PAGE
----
Bryophytes

The bryophyte collection includes mosses, liverworts, sphagnum mosses and hornworts. It accounts for around 10% of all the herbarium specimens preserved at the Muséum national d’Histoire naturelle. The many types (several thousand) contained within the collection make it an essential resource for the bryology community.

Presentation

The Museum's collection of bryophytes is estimated at just under one million dry specimens preserved in herbaria. It represents about 12% of all specimens preserved in the national herbarium. This collection is among the most important in the world. The many types (several tens of thousands) contained within the collection make it an essential resource for the community of bryologists.

The term bryophyte groups together chlorophyll plants more commonly known as mosses, liverworts and hornworts. These plants colonize all terrestrial and aquatic environments, with the exception of the marine environment.

History

The bryophyte collection was based on the collection of the Muséum’s botany chair. The oldest specimens are those collected in the Paris region circa 1700 by Sébastien Vaillant, professor of botany in the Jardin du Roi (King’s Garden, now known as the Jardin des Plantes). In the 18th and 19th centuries, the great journeys and expeditions (Napoleon’s scientific expedition in Egypt, the scientific exploration in Algeria, etc.) and the circumnavigation trips (Bougainville aboard the Etoile or Dumont d’Urville aboard the Astrolabe, etc.) contributed to its enrichment.

A whole host of travellers and collectors also brought specimens from faraway lands for three centuries. The bryophyte collection in particular contains harvests by great cryptogamists such as J.B. Mougeot and C. Montagne, and specialists from the 19th and 20th centuries such as W.P. Schimper, P. T. Husnot, F. Camus, E. Bescherelle, I. Thériot, R. Potier de la Varde, P. and V. Allorge, M. Bizot, the Brothers of the Christian Schools and more recently, P. Tixier, S. Jovet and H. Bischler.

Description

The specimens are most often packaged in envelopes, themselves attached to herbarium boards held together in bundles. The preserved plates, often associated with drawings and notes, provide a basis for research into the botanists’ and collectors’ networks, the evolution of naturalist practices and the history of the zones explored.

The bryophyte specimens are kept in two distinct groups: a general herbarium and private collections.

  • The general herbarium is the result of the integration of various collections and the regular supply of donations. This herbarium is hierarchically classified according to (1) taxonomic ranks (Anthocerotidae Engl.; Bryidae Engl.; Marchantiidae Engl.), (2) geographic area and (3) alphabetical order of genus and species.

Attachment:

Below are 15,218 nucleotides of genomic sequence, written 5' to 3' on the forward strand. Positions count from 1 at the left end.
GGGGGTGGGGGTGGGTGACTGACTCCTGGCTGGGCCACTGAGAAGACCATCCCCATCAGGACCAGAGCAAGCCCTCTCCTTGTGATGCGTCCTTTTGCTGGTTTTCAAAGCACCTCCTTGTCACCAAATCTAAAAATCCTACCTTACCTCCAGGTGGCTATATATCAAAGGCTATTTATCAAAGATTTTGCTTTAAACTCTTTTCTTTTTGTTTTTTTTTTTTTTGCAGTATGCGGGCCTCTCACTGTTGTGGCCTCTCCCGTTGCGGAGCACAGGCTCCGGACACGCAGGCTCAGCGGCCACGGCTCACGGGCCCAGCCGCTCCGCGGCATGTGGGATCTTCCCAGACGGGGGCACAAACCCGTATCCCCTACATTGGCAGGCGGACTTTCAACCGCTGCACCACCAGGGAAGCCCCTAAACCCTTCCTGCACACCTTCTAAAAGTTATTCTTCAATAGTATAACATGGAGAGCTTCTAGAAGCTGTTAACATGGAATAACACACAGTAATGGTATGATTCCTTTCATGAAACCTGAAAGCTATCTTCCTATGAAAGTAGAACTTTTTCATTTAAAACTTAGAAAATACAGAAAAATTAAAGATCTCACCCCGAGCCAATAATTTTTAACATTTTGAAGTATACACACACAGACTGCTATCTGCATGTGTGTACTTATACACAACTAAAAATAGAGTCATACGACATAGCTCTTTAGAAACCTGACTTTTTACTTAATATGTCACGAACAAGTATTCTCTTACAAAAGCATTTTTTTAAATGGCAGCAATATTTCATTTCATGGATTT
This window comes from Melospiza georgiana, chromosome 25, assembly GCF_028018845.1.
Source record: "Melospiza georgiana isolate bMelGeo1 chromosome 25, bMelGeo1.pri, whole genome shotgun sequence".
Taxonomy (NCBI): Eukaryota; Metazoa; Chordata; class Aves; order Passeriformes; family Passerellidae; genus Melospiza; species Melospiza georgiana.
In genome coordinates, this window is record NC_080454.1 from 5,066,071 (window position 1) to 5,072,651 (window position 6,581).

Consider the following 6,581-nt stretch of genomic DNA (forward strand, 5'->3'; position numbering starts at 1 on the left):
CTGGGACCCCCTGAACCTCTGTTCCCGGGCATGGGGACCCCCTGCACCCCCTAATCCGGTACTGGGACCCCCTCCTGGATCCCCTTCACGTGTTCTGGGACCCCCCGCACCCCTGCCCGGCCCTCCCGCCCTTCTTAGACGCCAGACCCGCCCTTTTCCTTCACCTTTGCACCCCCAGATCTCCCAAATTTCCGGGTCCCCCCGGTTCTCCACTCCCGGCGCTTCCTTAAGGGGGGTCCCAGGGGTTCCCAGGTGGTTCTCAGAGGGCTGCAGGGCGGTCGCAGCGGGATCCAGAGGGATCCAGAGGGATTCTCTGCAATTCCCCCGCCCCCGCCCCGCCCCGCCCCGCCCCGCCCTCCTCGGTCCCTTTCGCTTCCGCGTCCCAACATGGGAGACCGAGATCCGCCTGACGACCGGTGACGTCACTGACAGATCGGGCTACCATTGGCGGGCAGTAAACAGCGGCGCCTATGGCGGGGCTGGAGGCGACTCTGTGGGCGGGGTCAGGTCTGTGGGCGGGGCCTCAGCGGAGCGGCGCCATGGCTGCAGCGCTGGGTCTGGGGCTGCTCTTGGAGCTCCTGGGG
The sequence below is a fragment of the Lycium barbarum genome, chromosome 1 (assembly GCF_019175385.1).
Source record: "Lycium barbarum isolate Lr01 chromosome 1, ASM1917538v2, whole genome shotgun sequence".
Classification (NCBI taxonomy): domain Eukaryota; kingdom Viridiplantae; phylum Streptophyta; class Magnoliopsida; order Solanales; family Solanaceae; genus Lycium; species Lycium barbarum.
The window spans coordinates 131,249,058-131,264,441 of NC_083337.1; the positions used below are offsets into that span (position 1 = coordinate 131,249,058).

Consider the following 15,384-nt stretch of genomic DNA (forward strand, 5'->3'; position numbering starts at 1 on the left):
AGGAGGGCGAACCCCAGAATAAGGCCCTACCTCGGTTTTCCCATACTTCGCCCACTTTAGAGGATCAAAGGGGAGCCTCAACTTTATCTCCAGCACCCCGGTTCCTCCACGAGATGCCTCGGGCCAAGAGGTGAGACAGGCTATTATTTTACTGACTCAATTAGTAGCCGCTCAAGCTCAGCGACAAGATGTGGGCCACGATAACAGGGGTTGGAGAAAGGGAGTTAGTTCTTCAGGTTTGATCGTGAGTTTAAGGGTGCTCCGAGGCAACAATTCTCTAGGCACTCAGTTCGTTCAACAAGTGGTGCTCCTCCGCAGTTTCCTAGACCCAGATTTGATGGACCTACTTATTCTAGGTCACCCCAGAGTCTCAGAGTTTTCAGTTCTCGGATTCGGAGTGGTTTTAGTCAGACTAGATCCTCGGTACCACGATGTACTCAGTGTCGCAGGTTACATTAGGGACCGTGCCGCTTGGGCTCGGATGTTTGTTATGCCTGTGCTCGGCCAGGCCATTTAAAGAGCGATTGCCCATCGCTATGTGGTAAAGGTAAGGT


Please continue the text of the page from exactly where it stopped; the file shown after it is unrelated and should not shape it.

• Private collections are kept independently: (1) by testamentary obligation or decision of the legatee (herbaria of C. Montagne, G. Thuret - E. Bornet, R. Potier de la Varde, J. Werner), (2) for reasons that are both historical, geographical and taxonomic (herbaria of E. Cosson, J. Cardot, P. Allorge,… as well as numerous exsiccati) and (3) for lack of human resources to integrate them into the general herbarium. These particular collections are for the most part classified according to classification concepts and not in alphabetical order.

Operation

At present, 160,000 specimens are computerized, about 16% of the collection. The computerization of bryological collections is the result of two approaches resulting either from the day-to-day management of the herbarium (loans, visits and donations), or from specific projects. This collection will constitute a database of past biodiversity and presents bryophytes, all the more efficient as the computerization of the data is advanced.

With initial support from JSTOR's Global Plants project, 36,000 type specimens were computerized and digitized. However, the entire herbarium has not been inventoried, and many type specimens remain to be identified.

Three people participate in the management of this collection: Amandine Allard, Lionel Kervran and Sébastien Leblond.

Contact

Curator

Sébastien Leblond
sebastien.leblond [@] mnhn.fr

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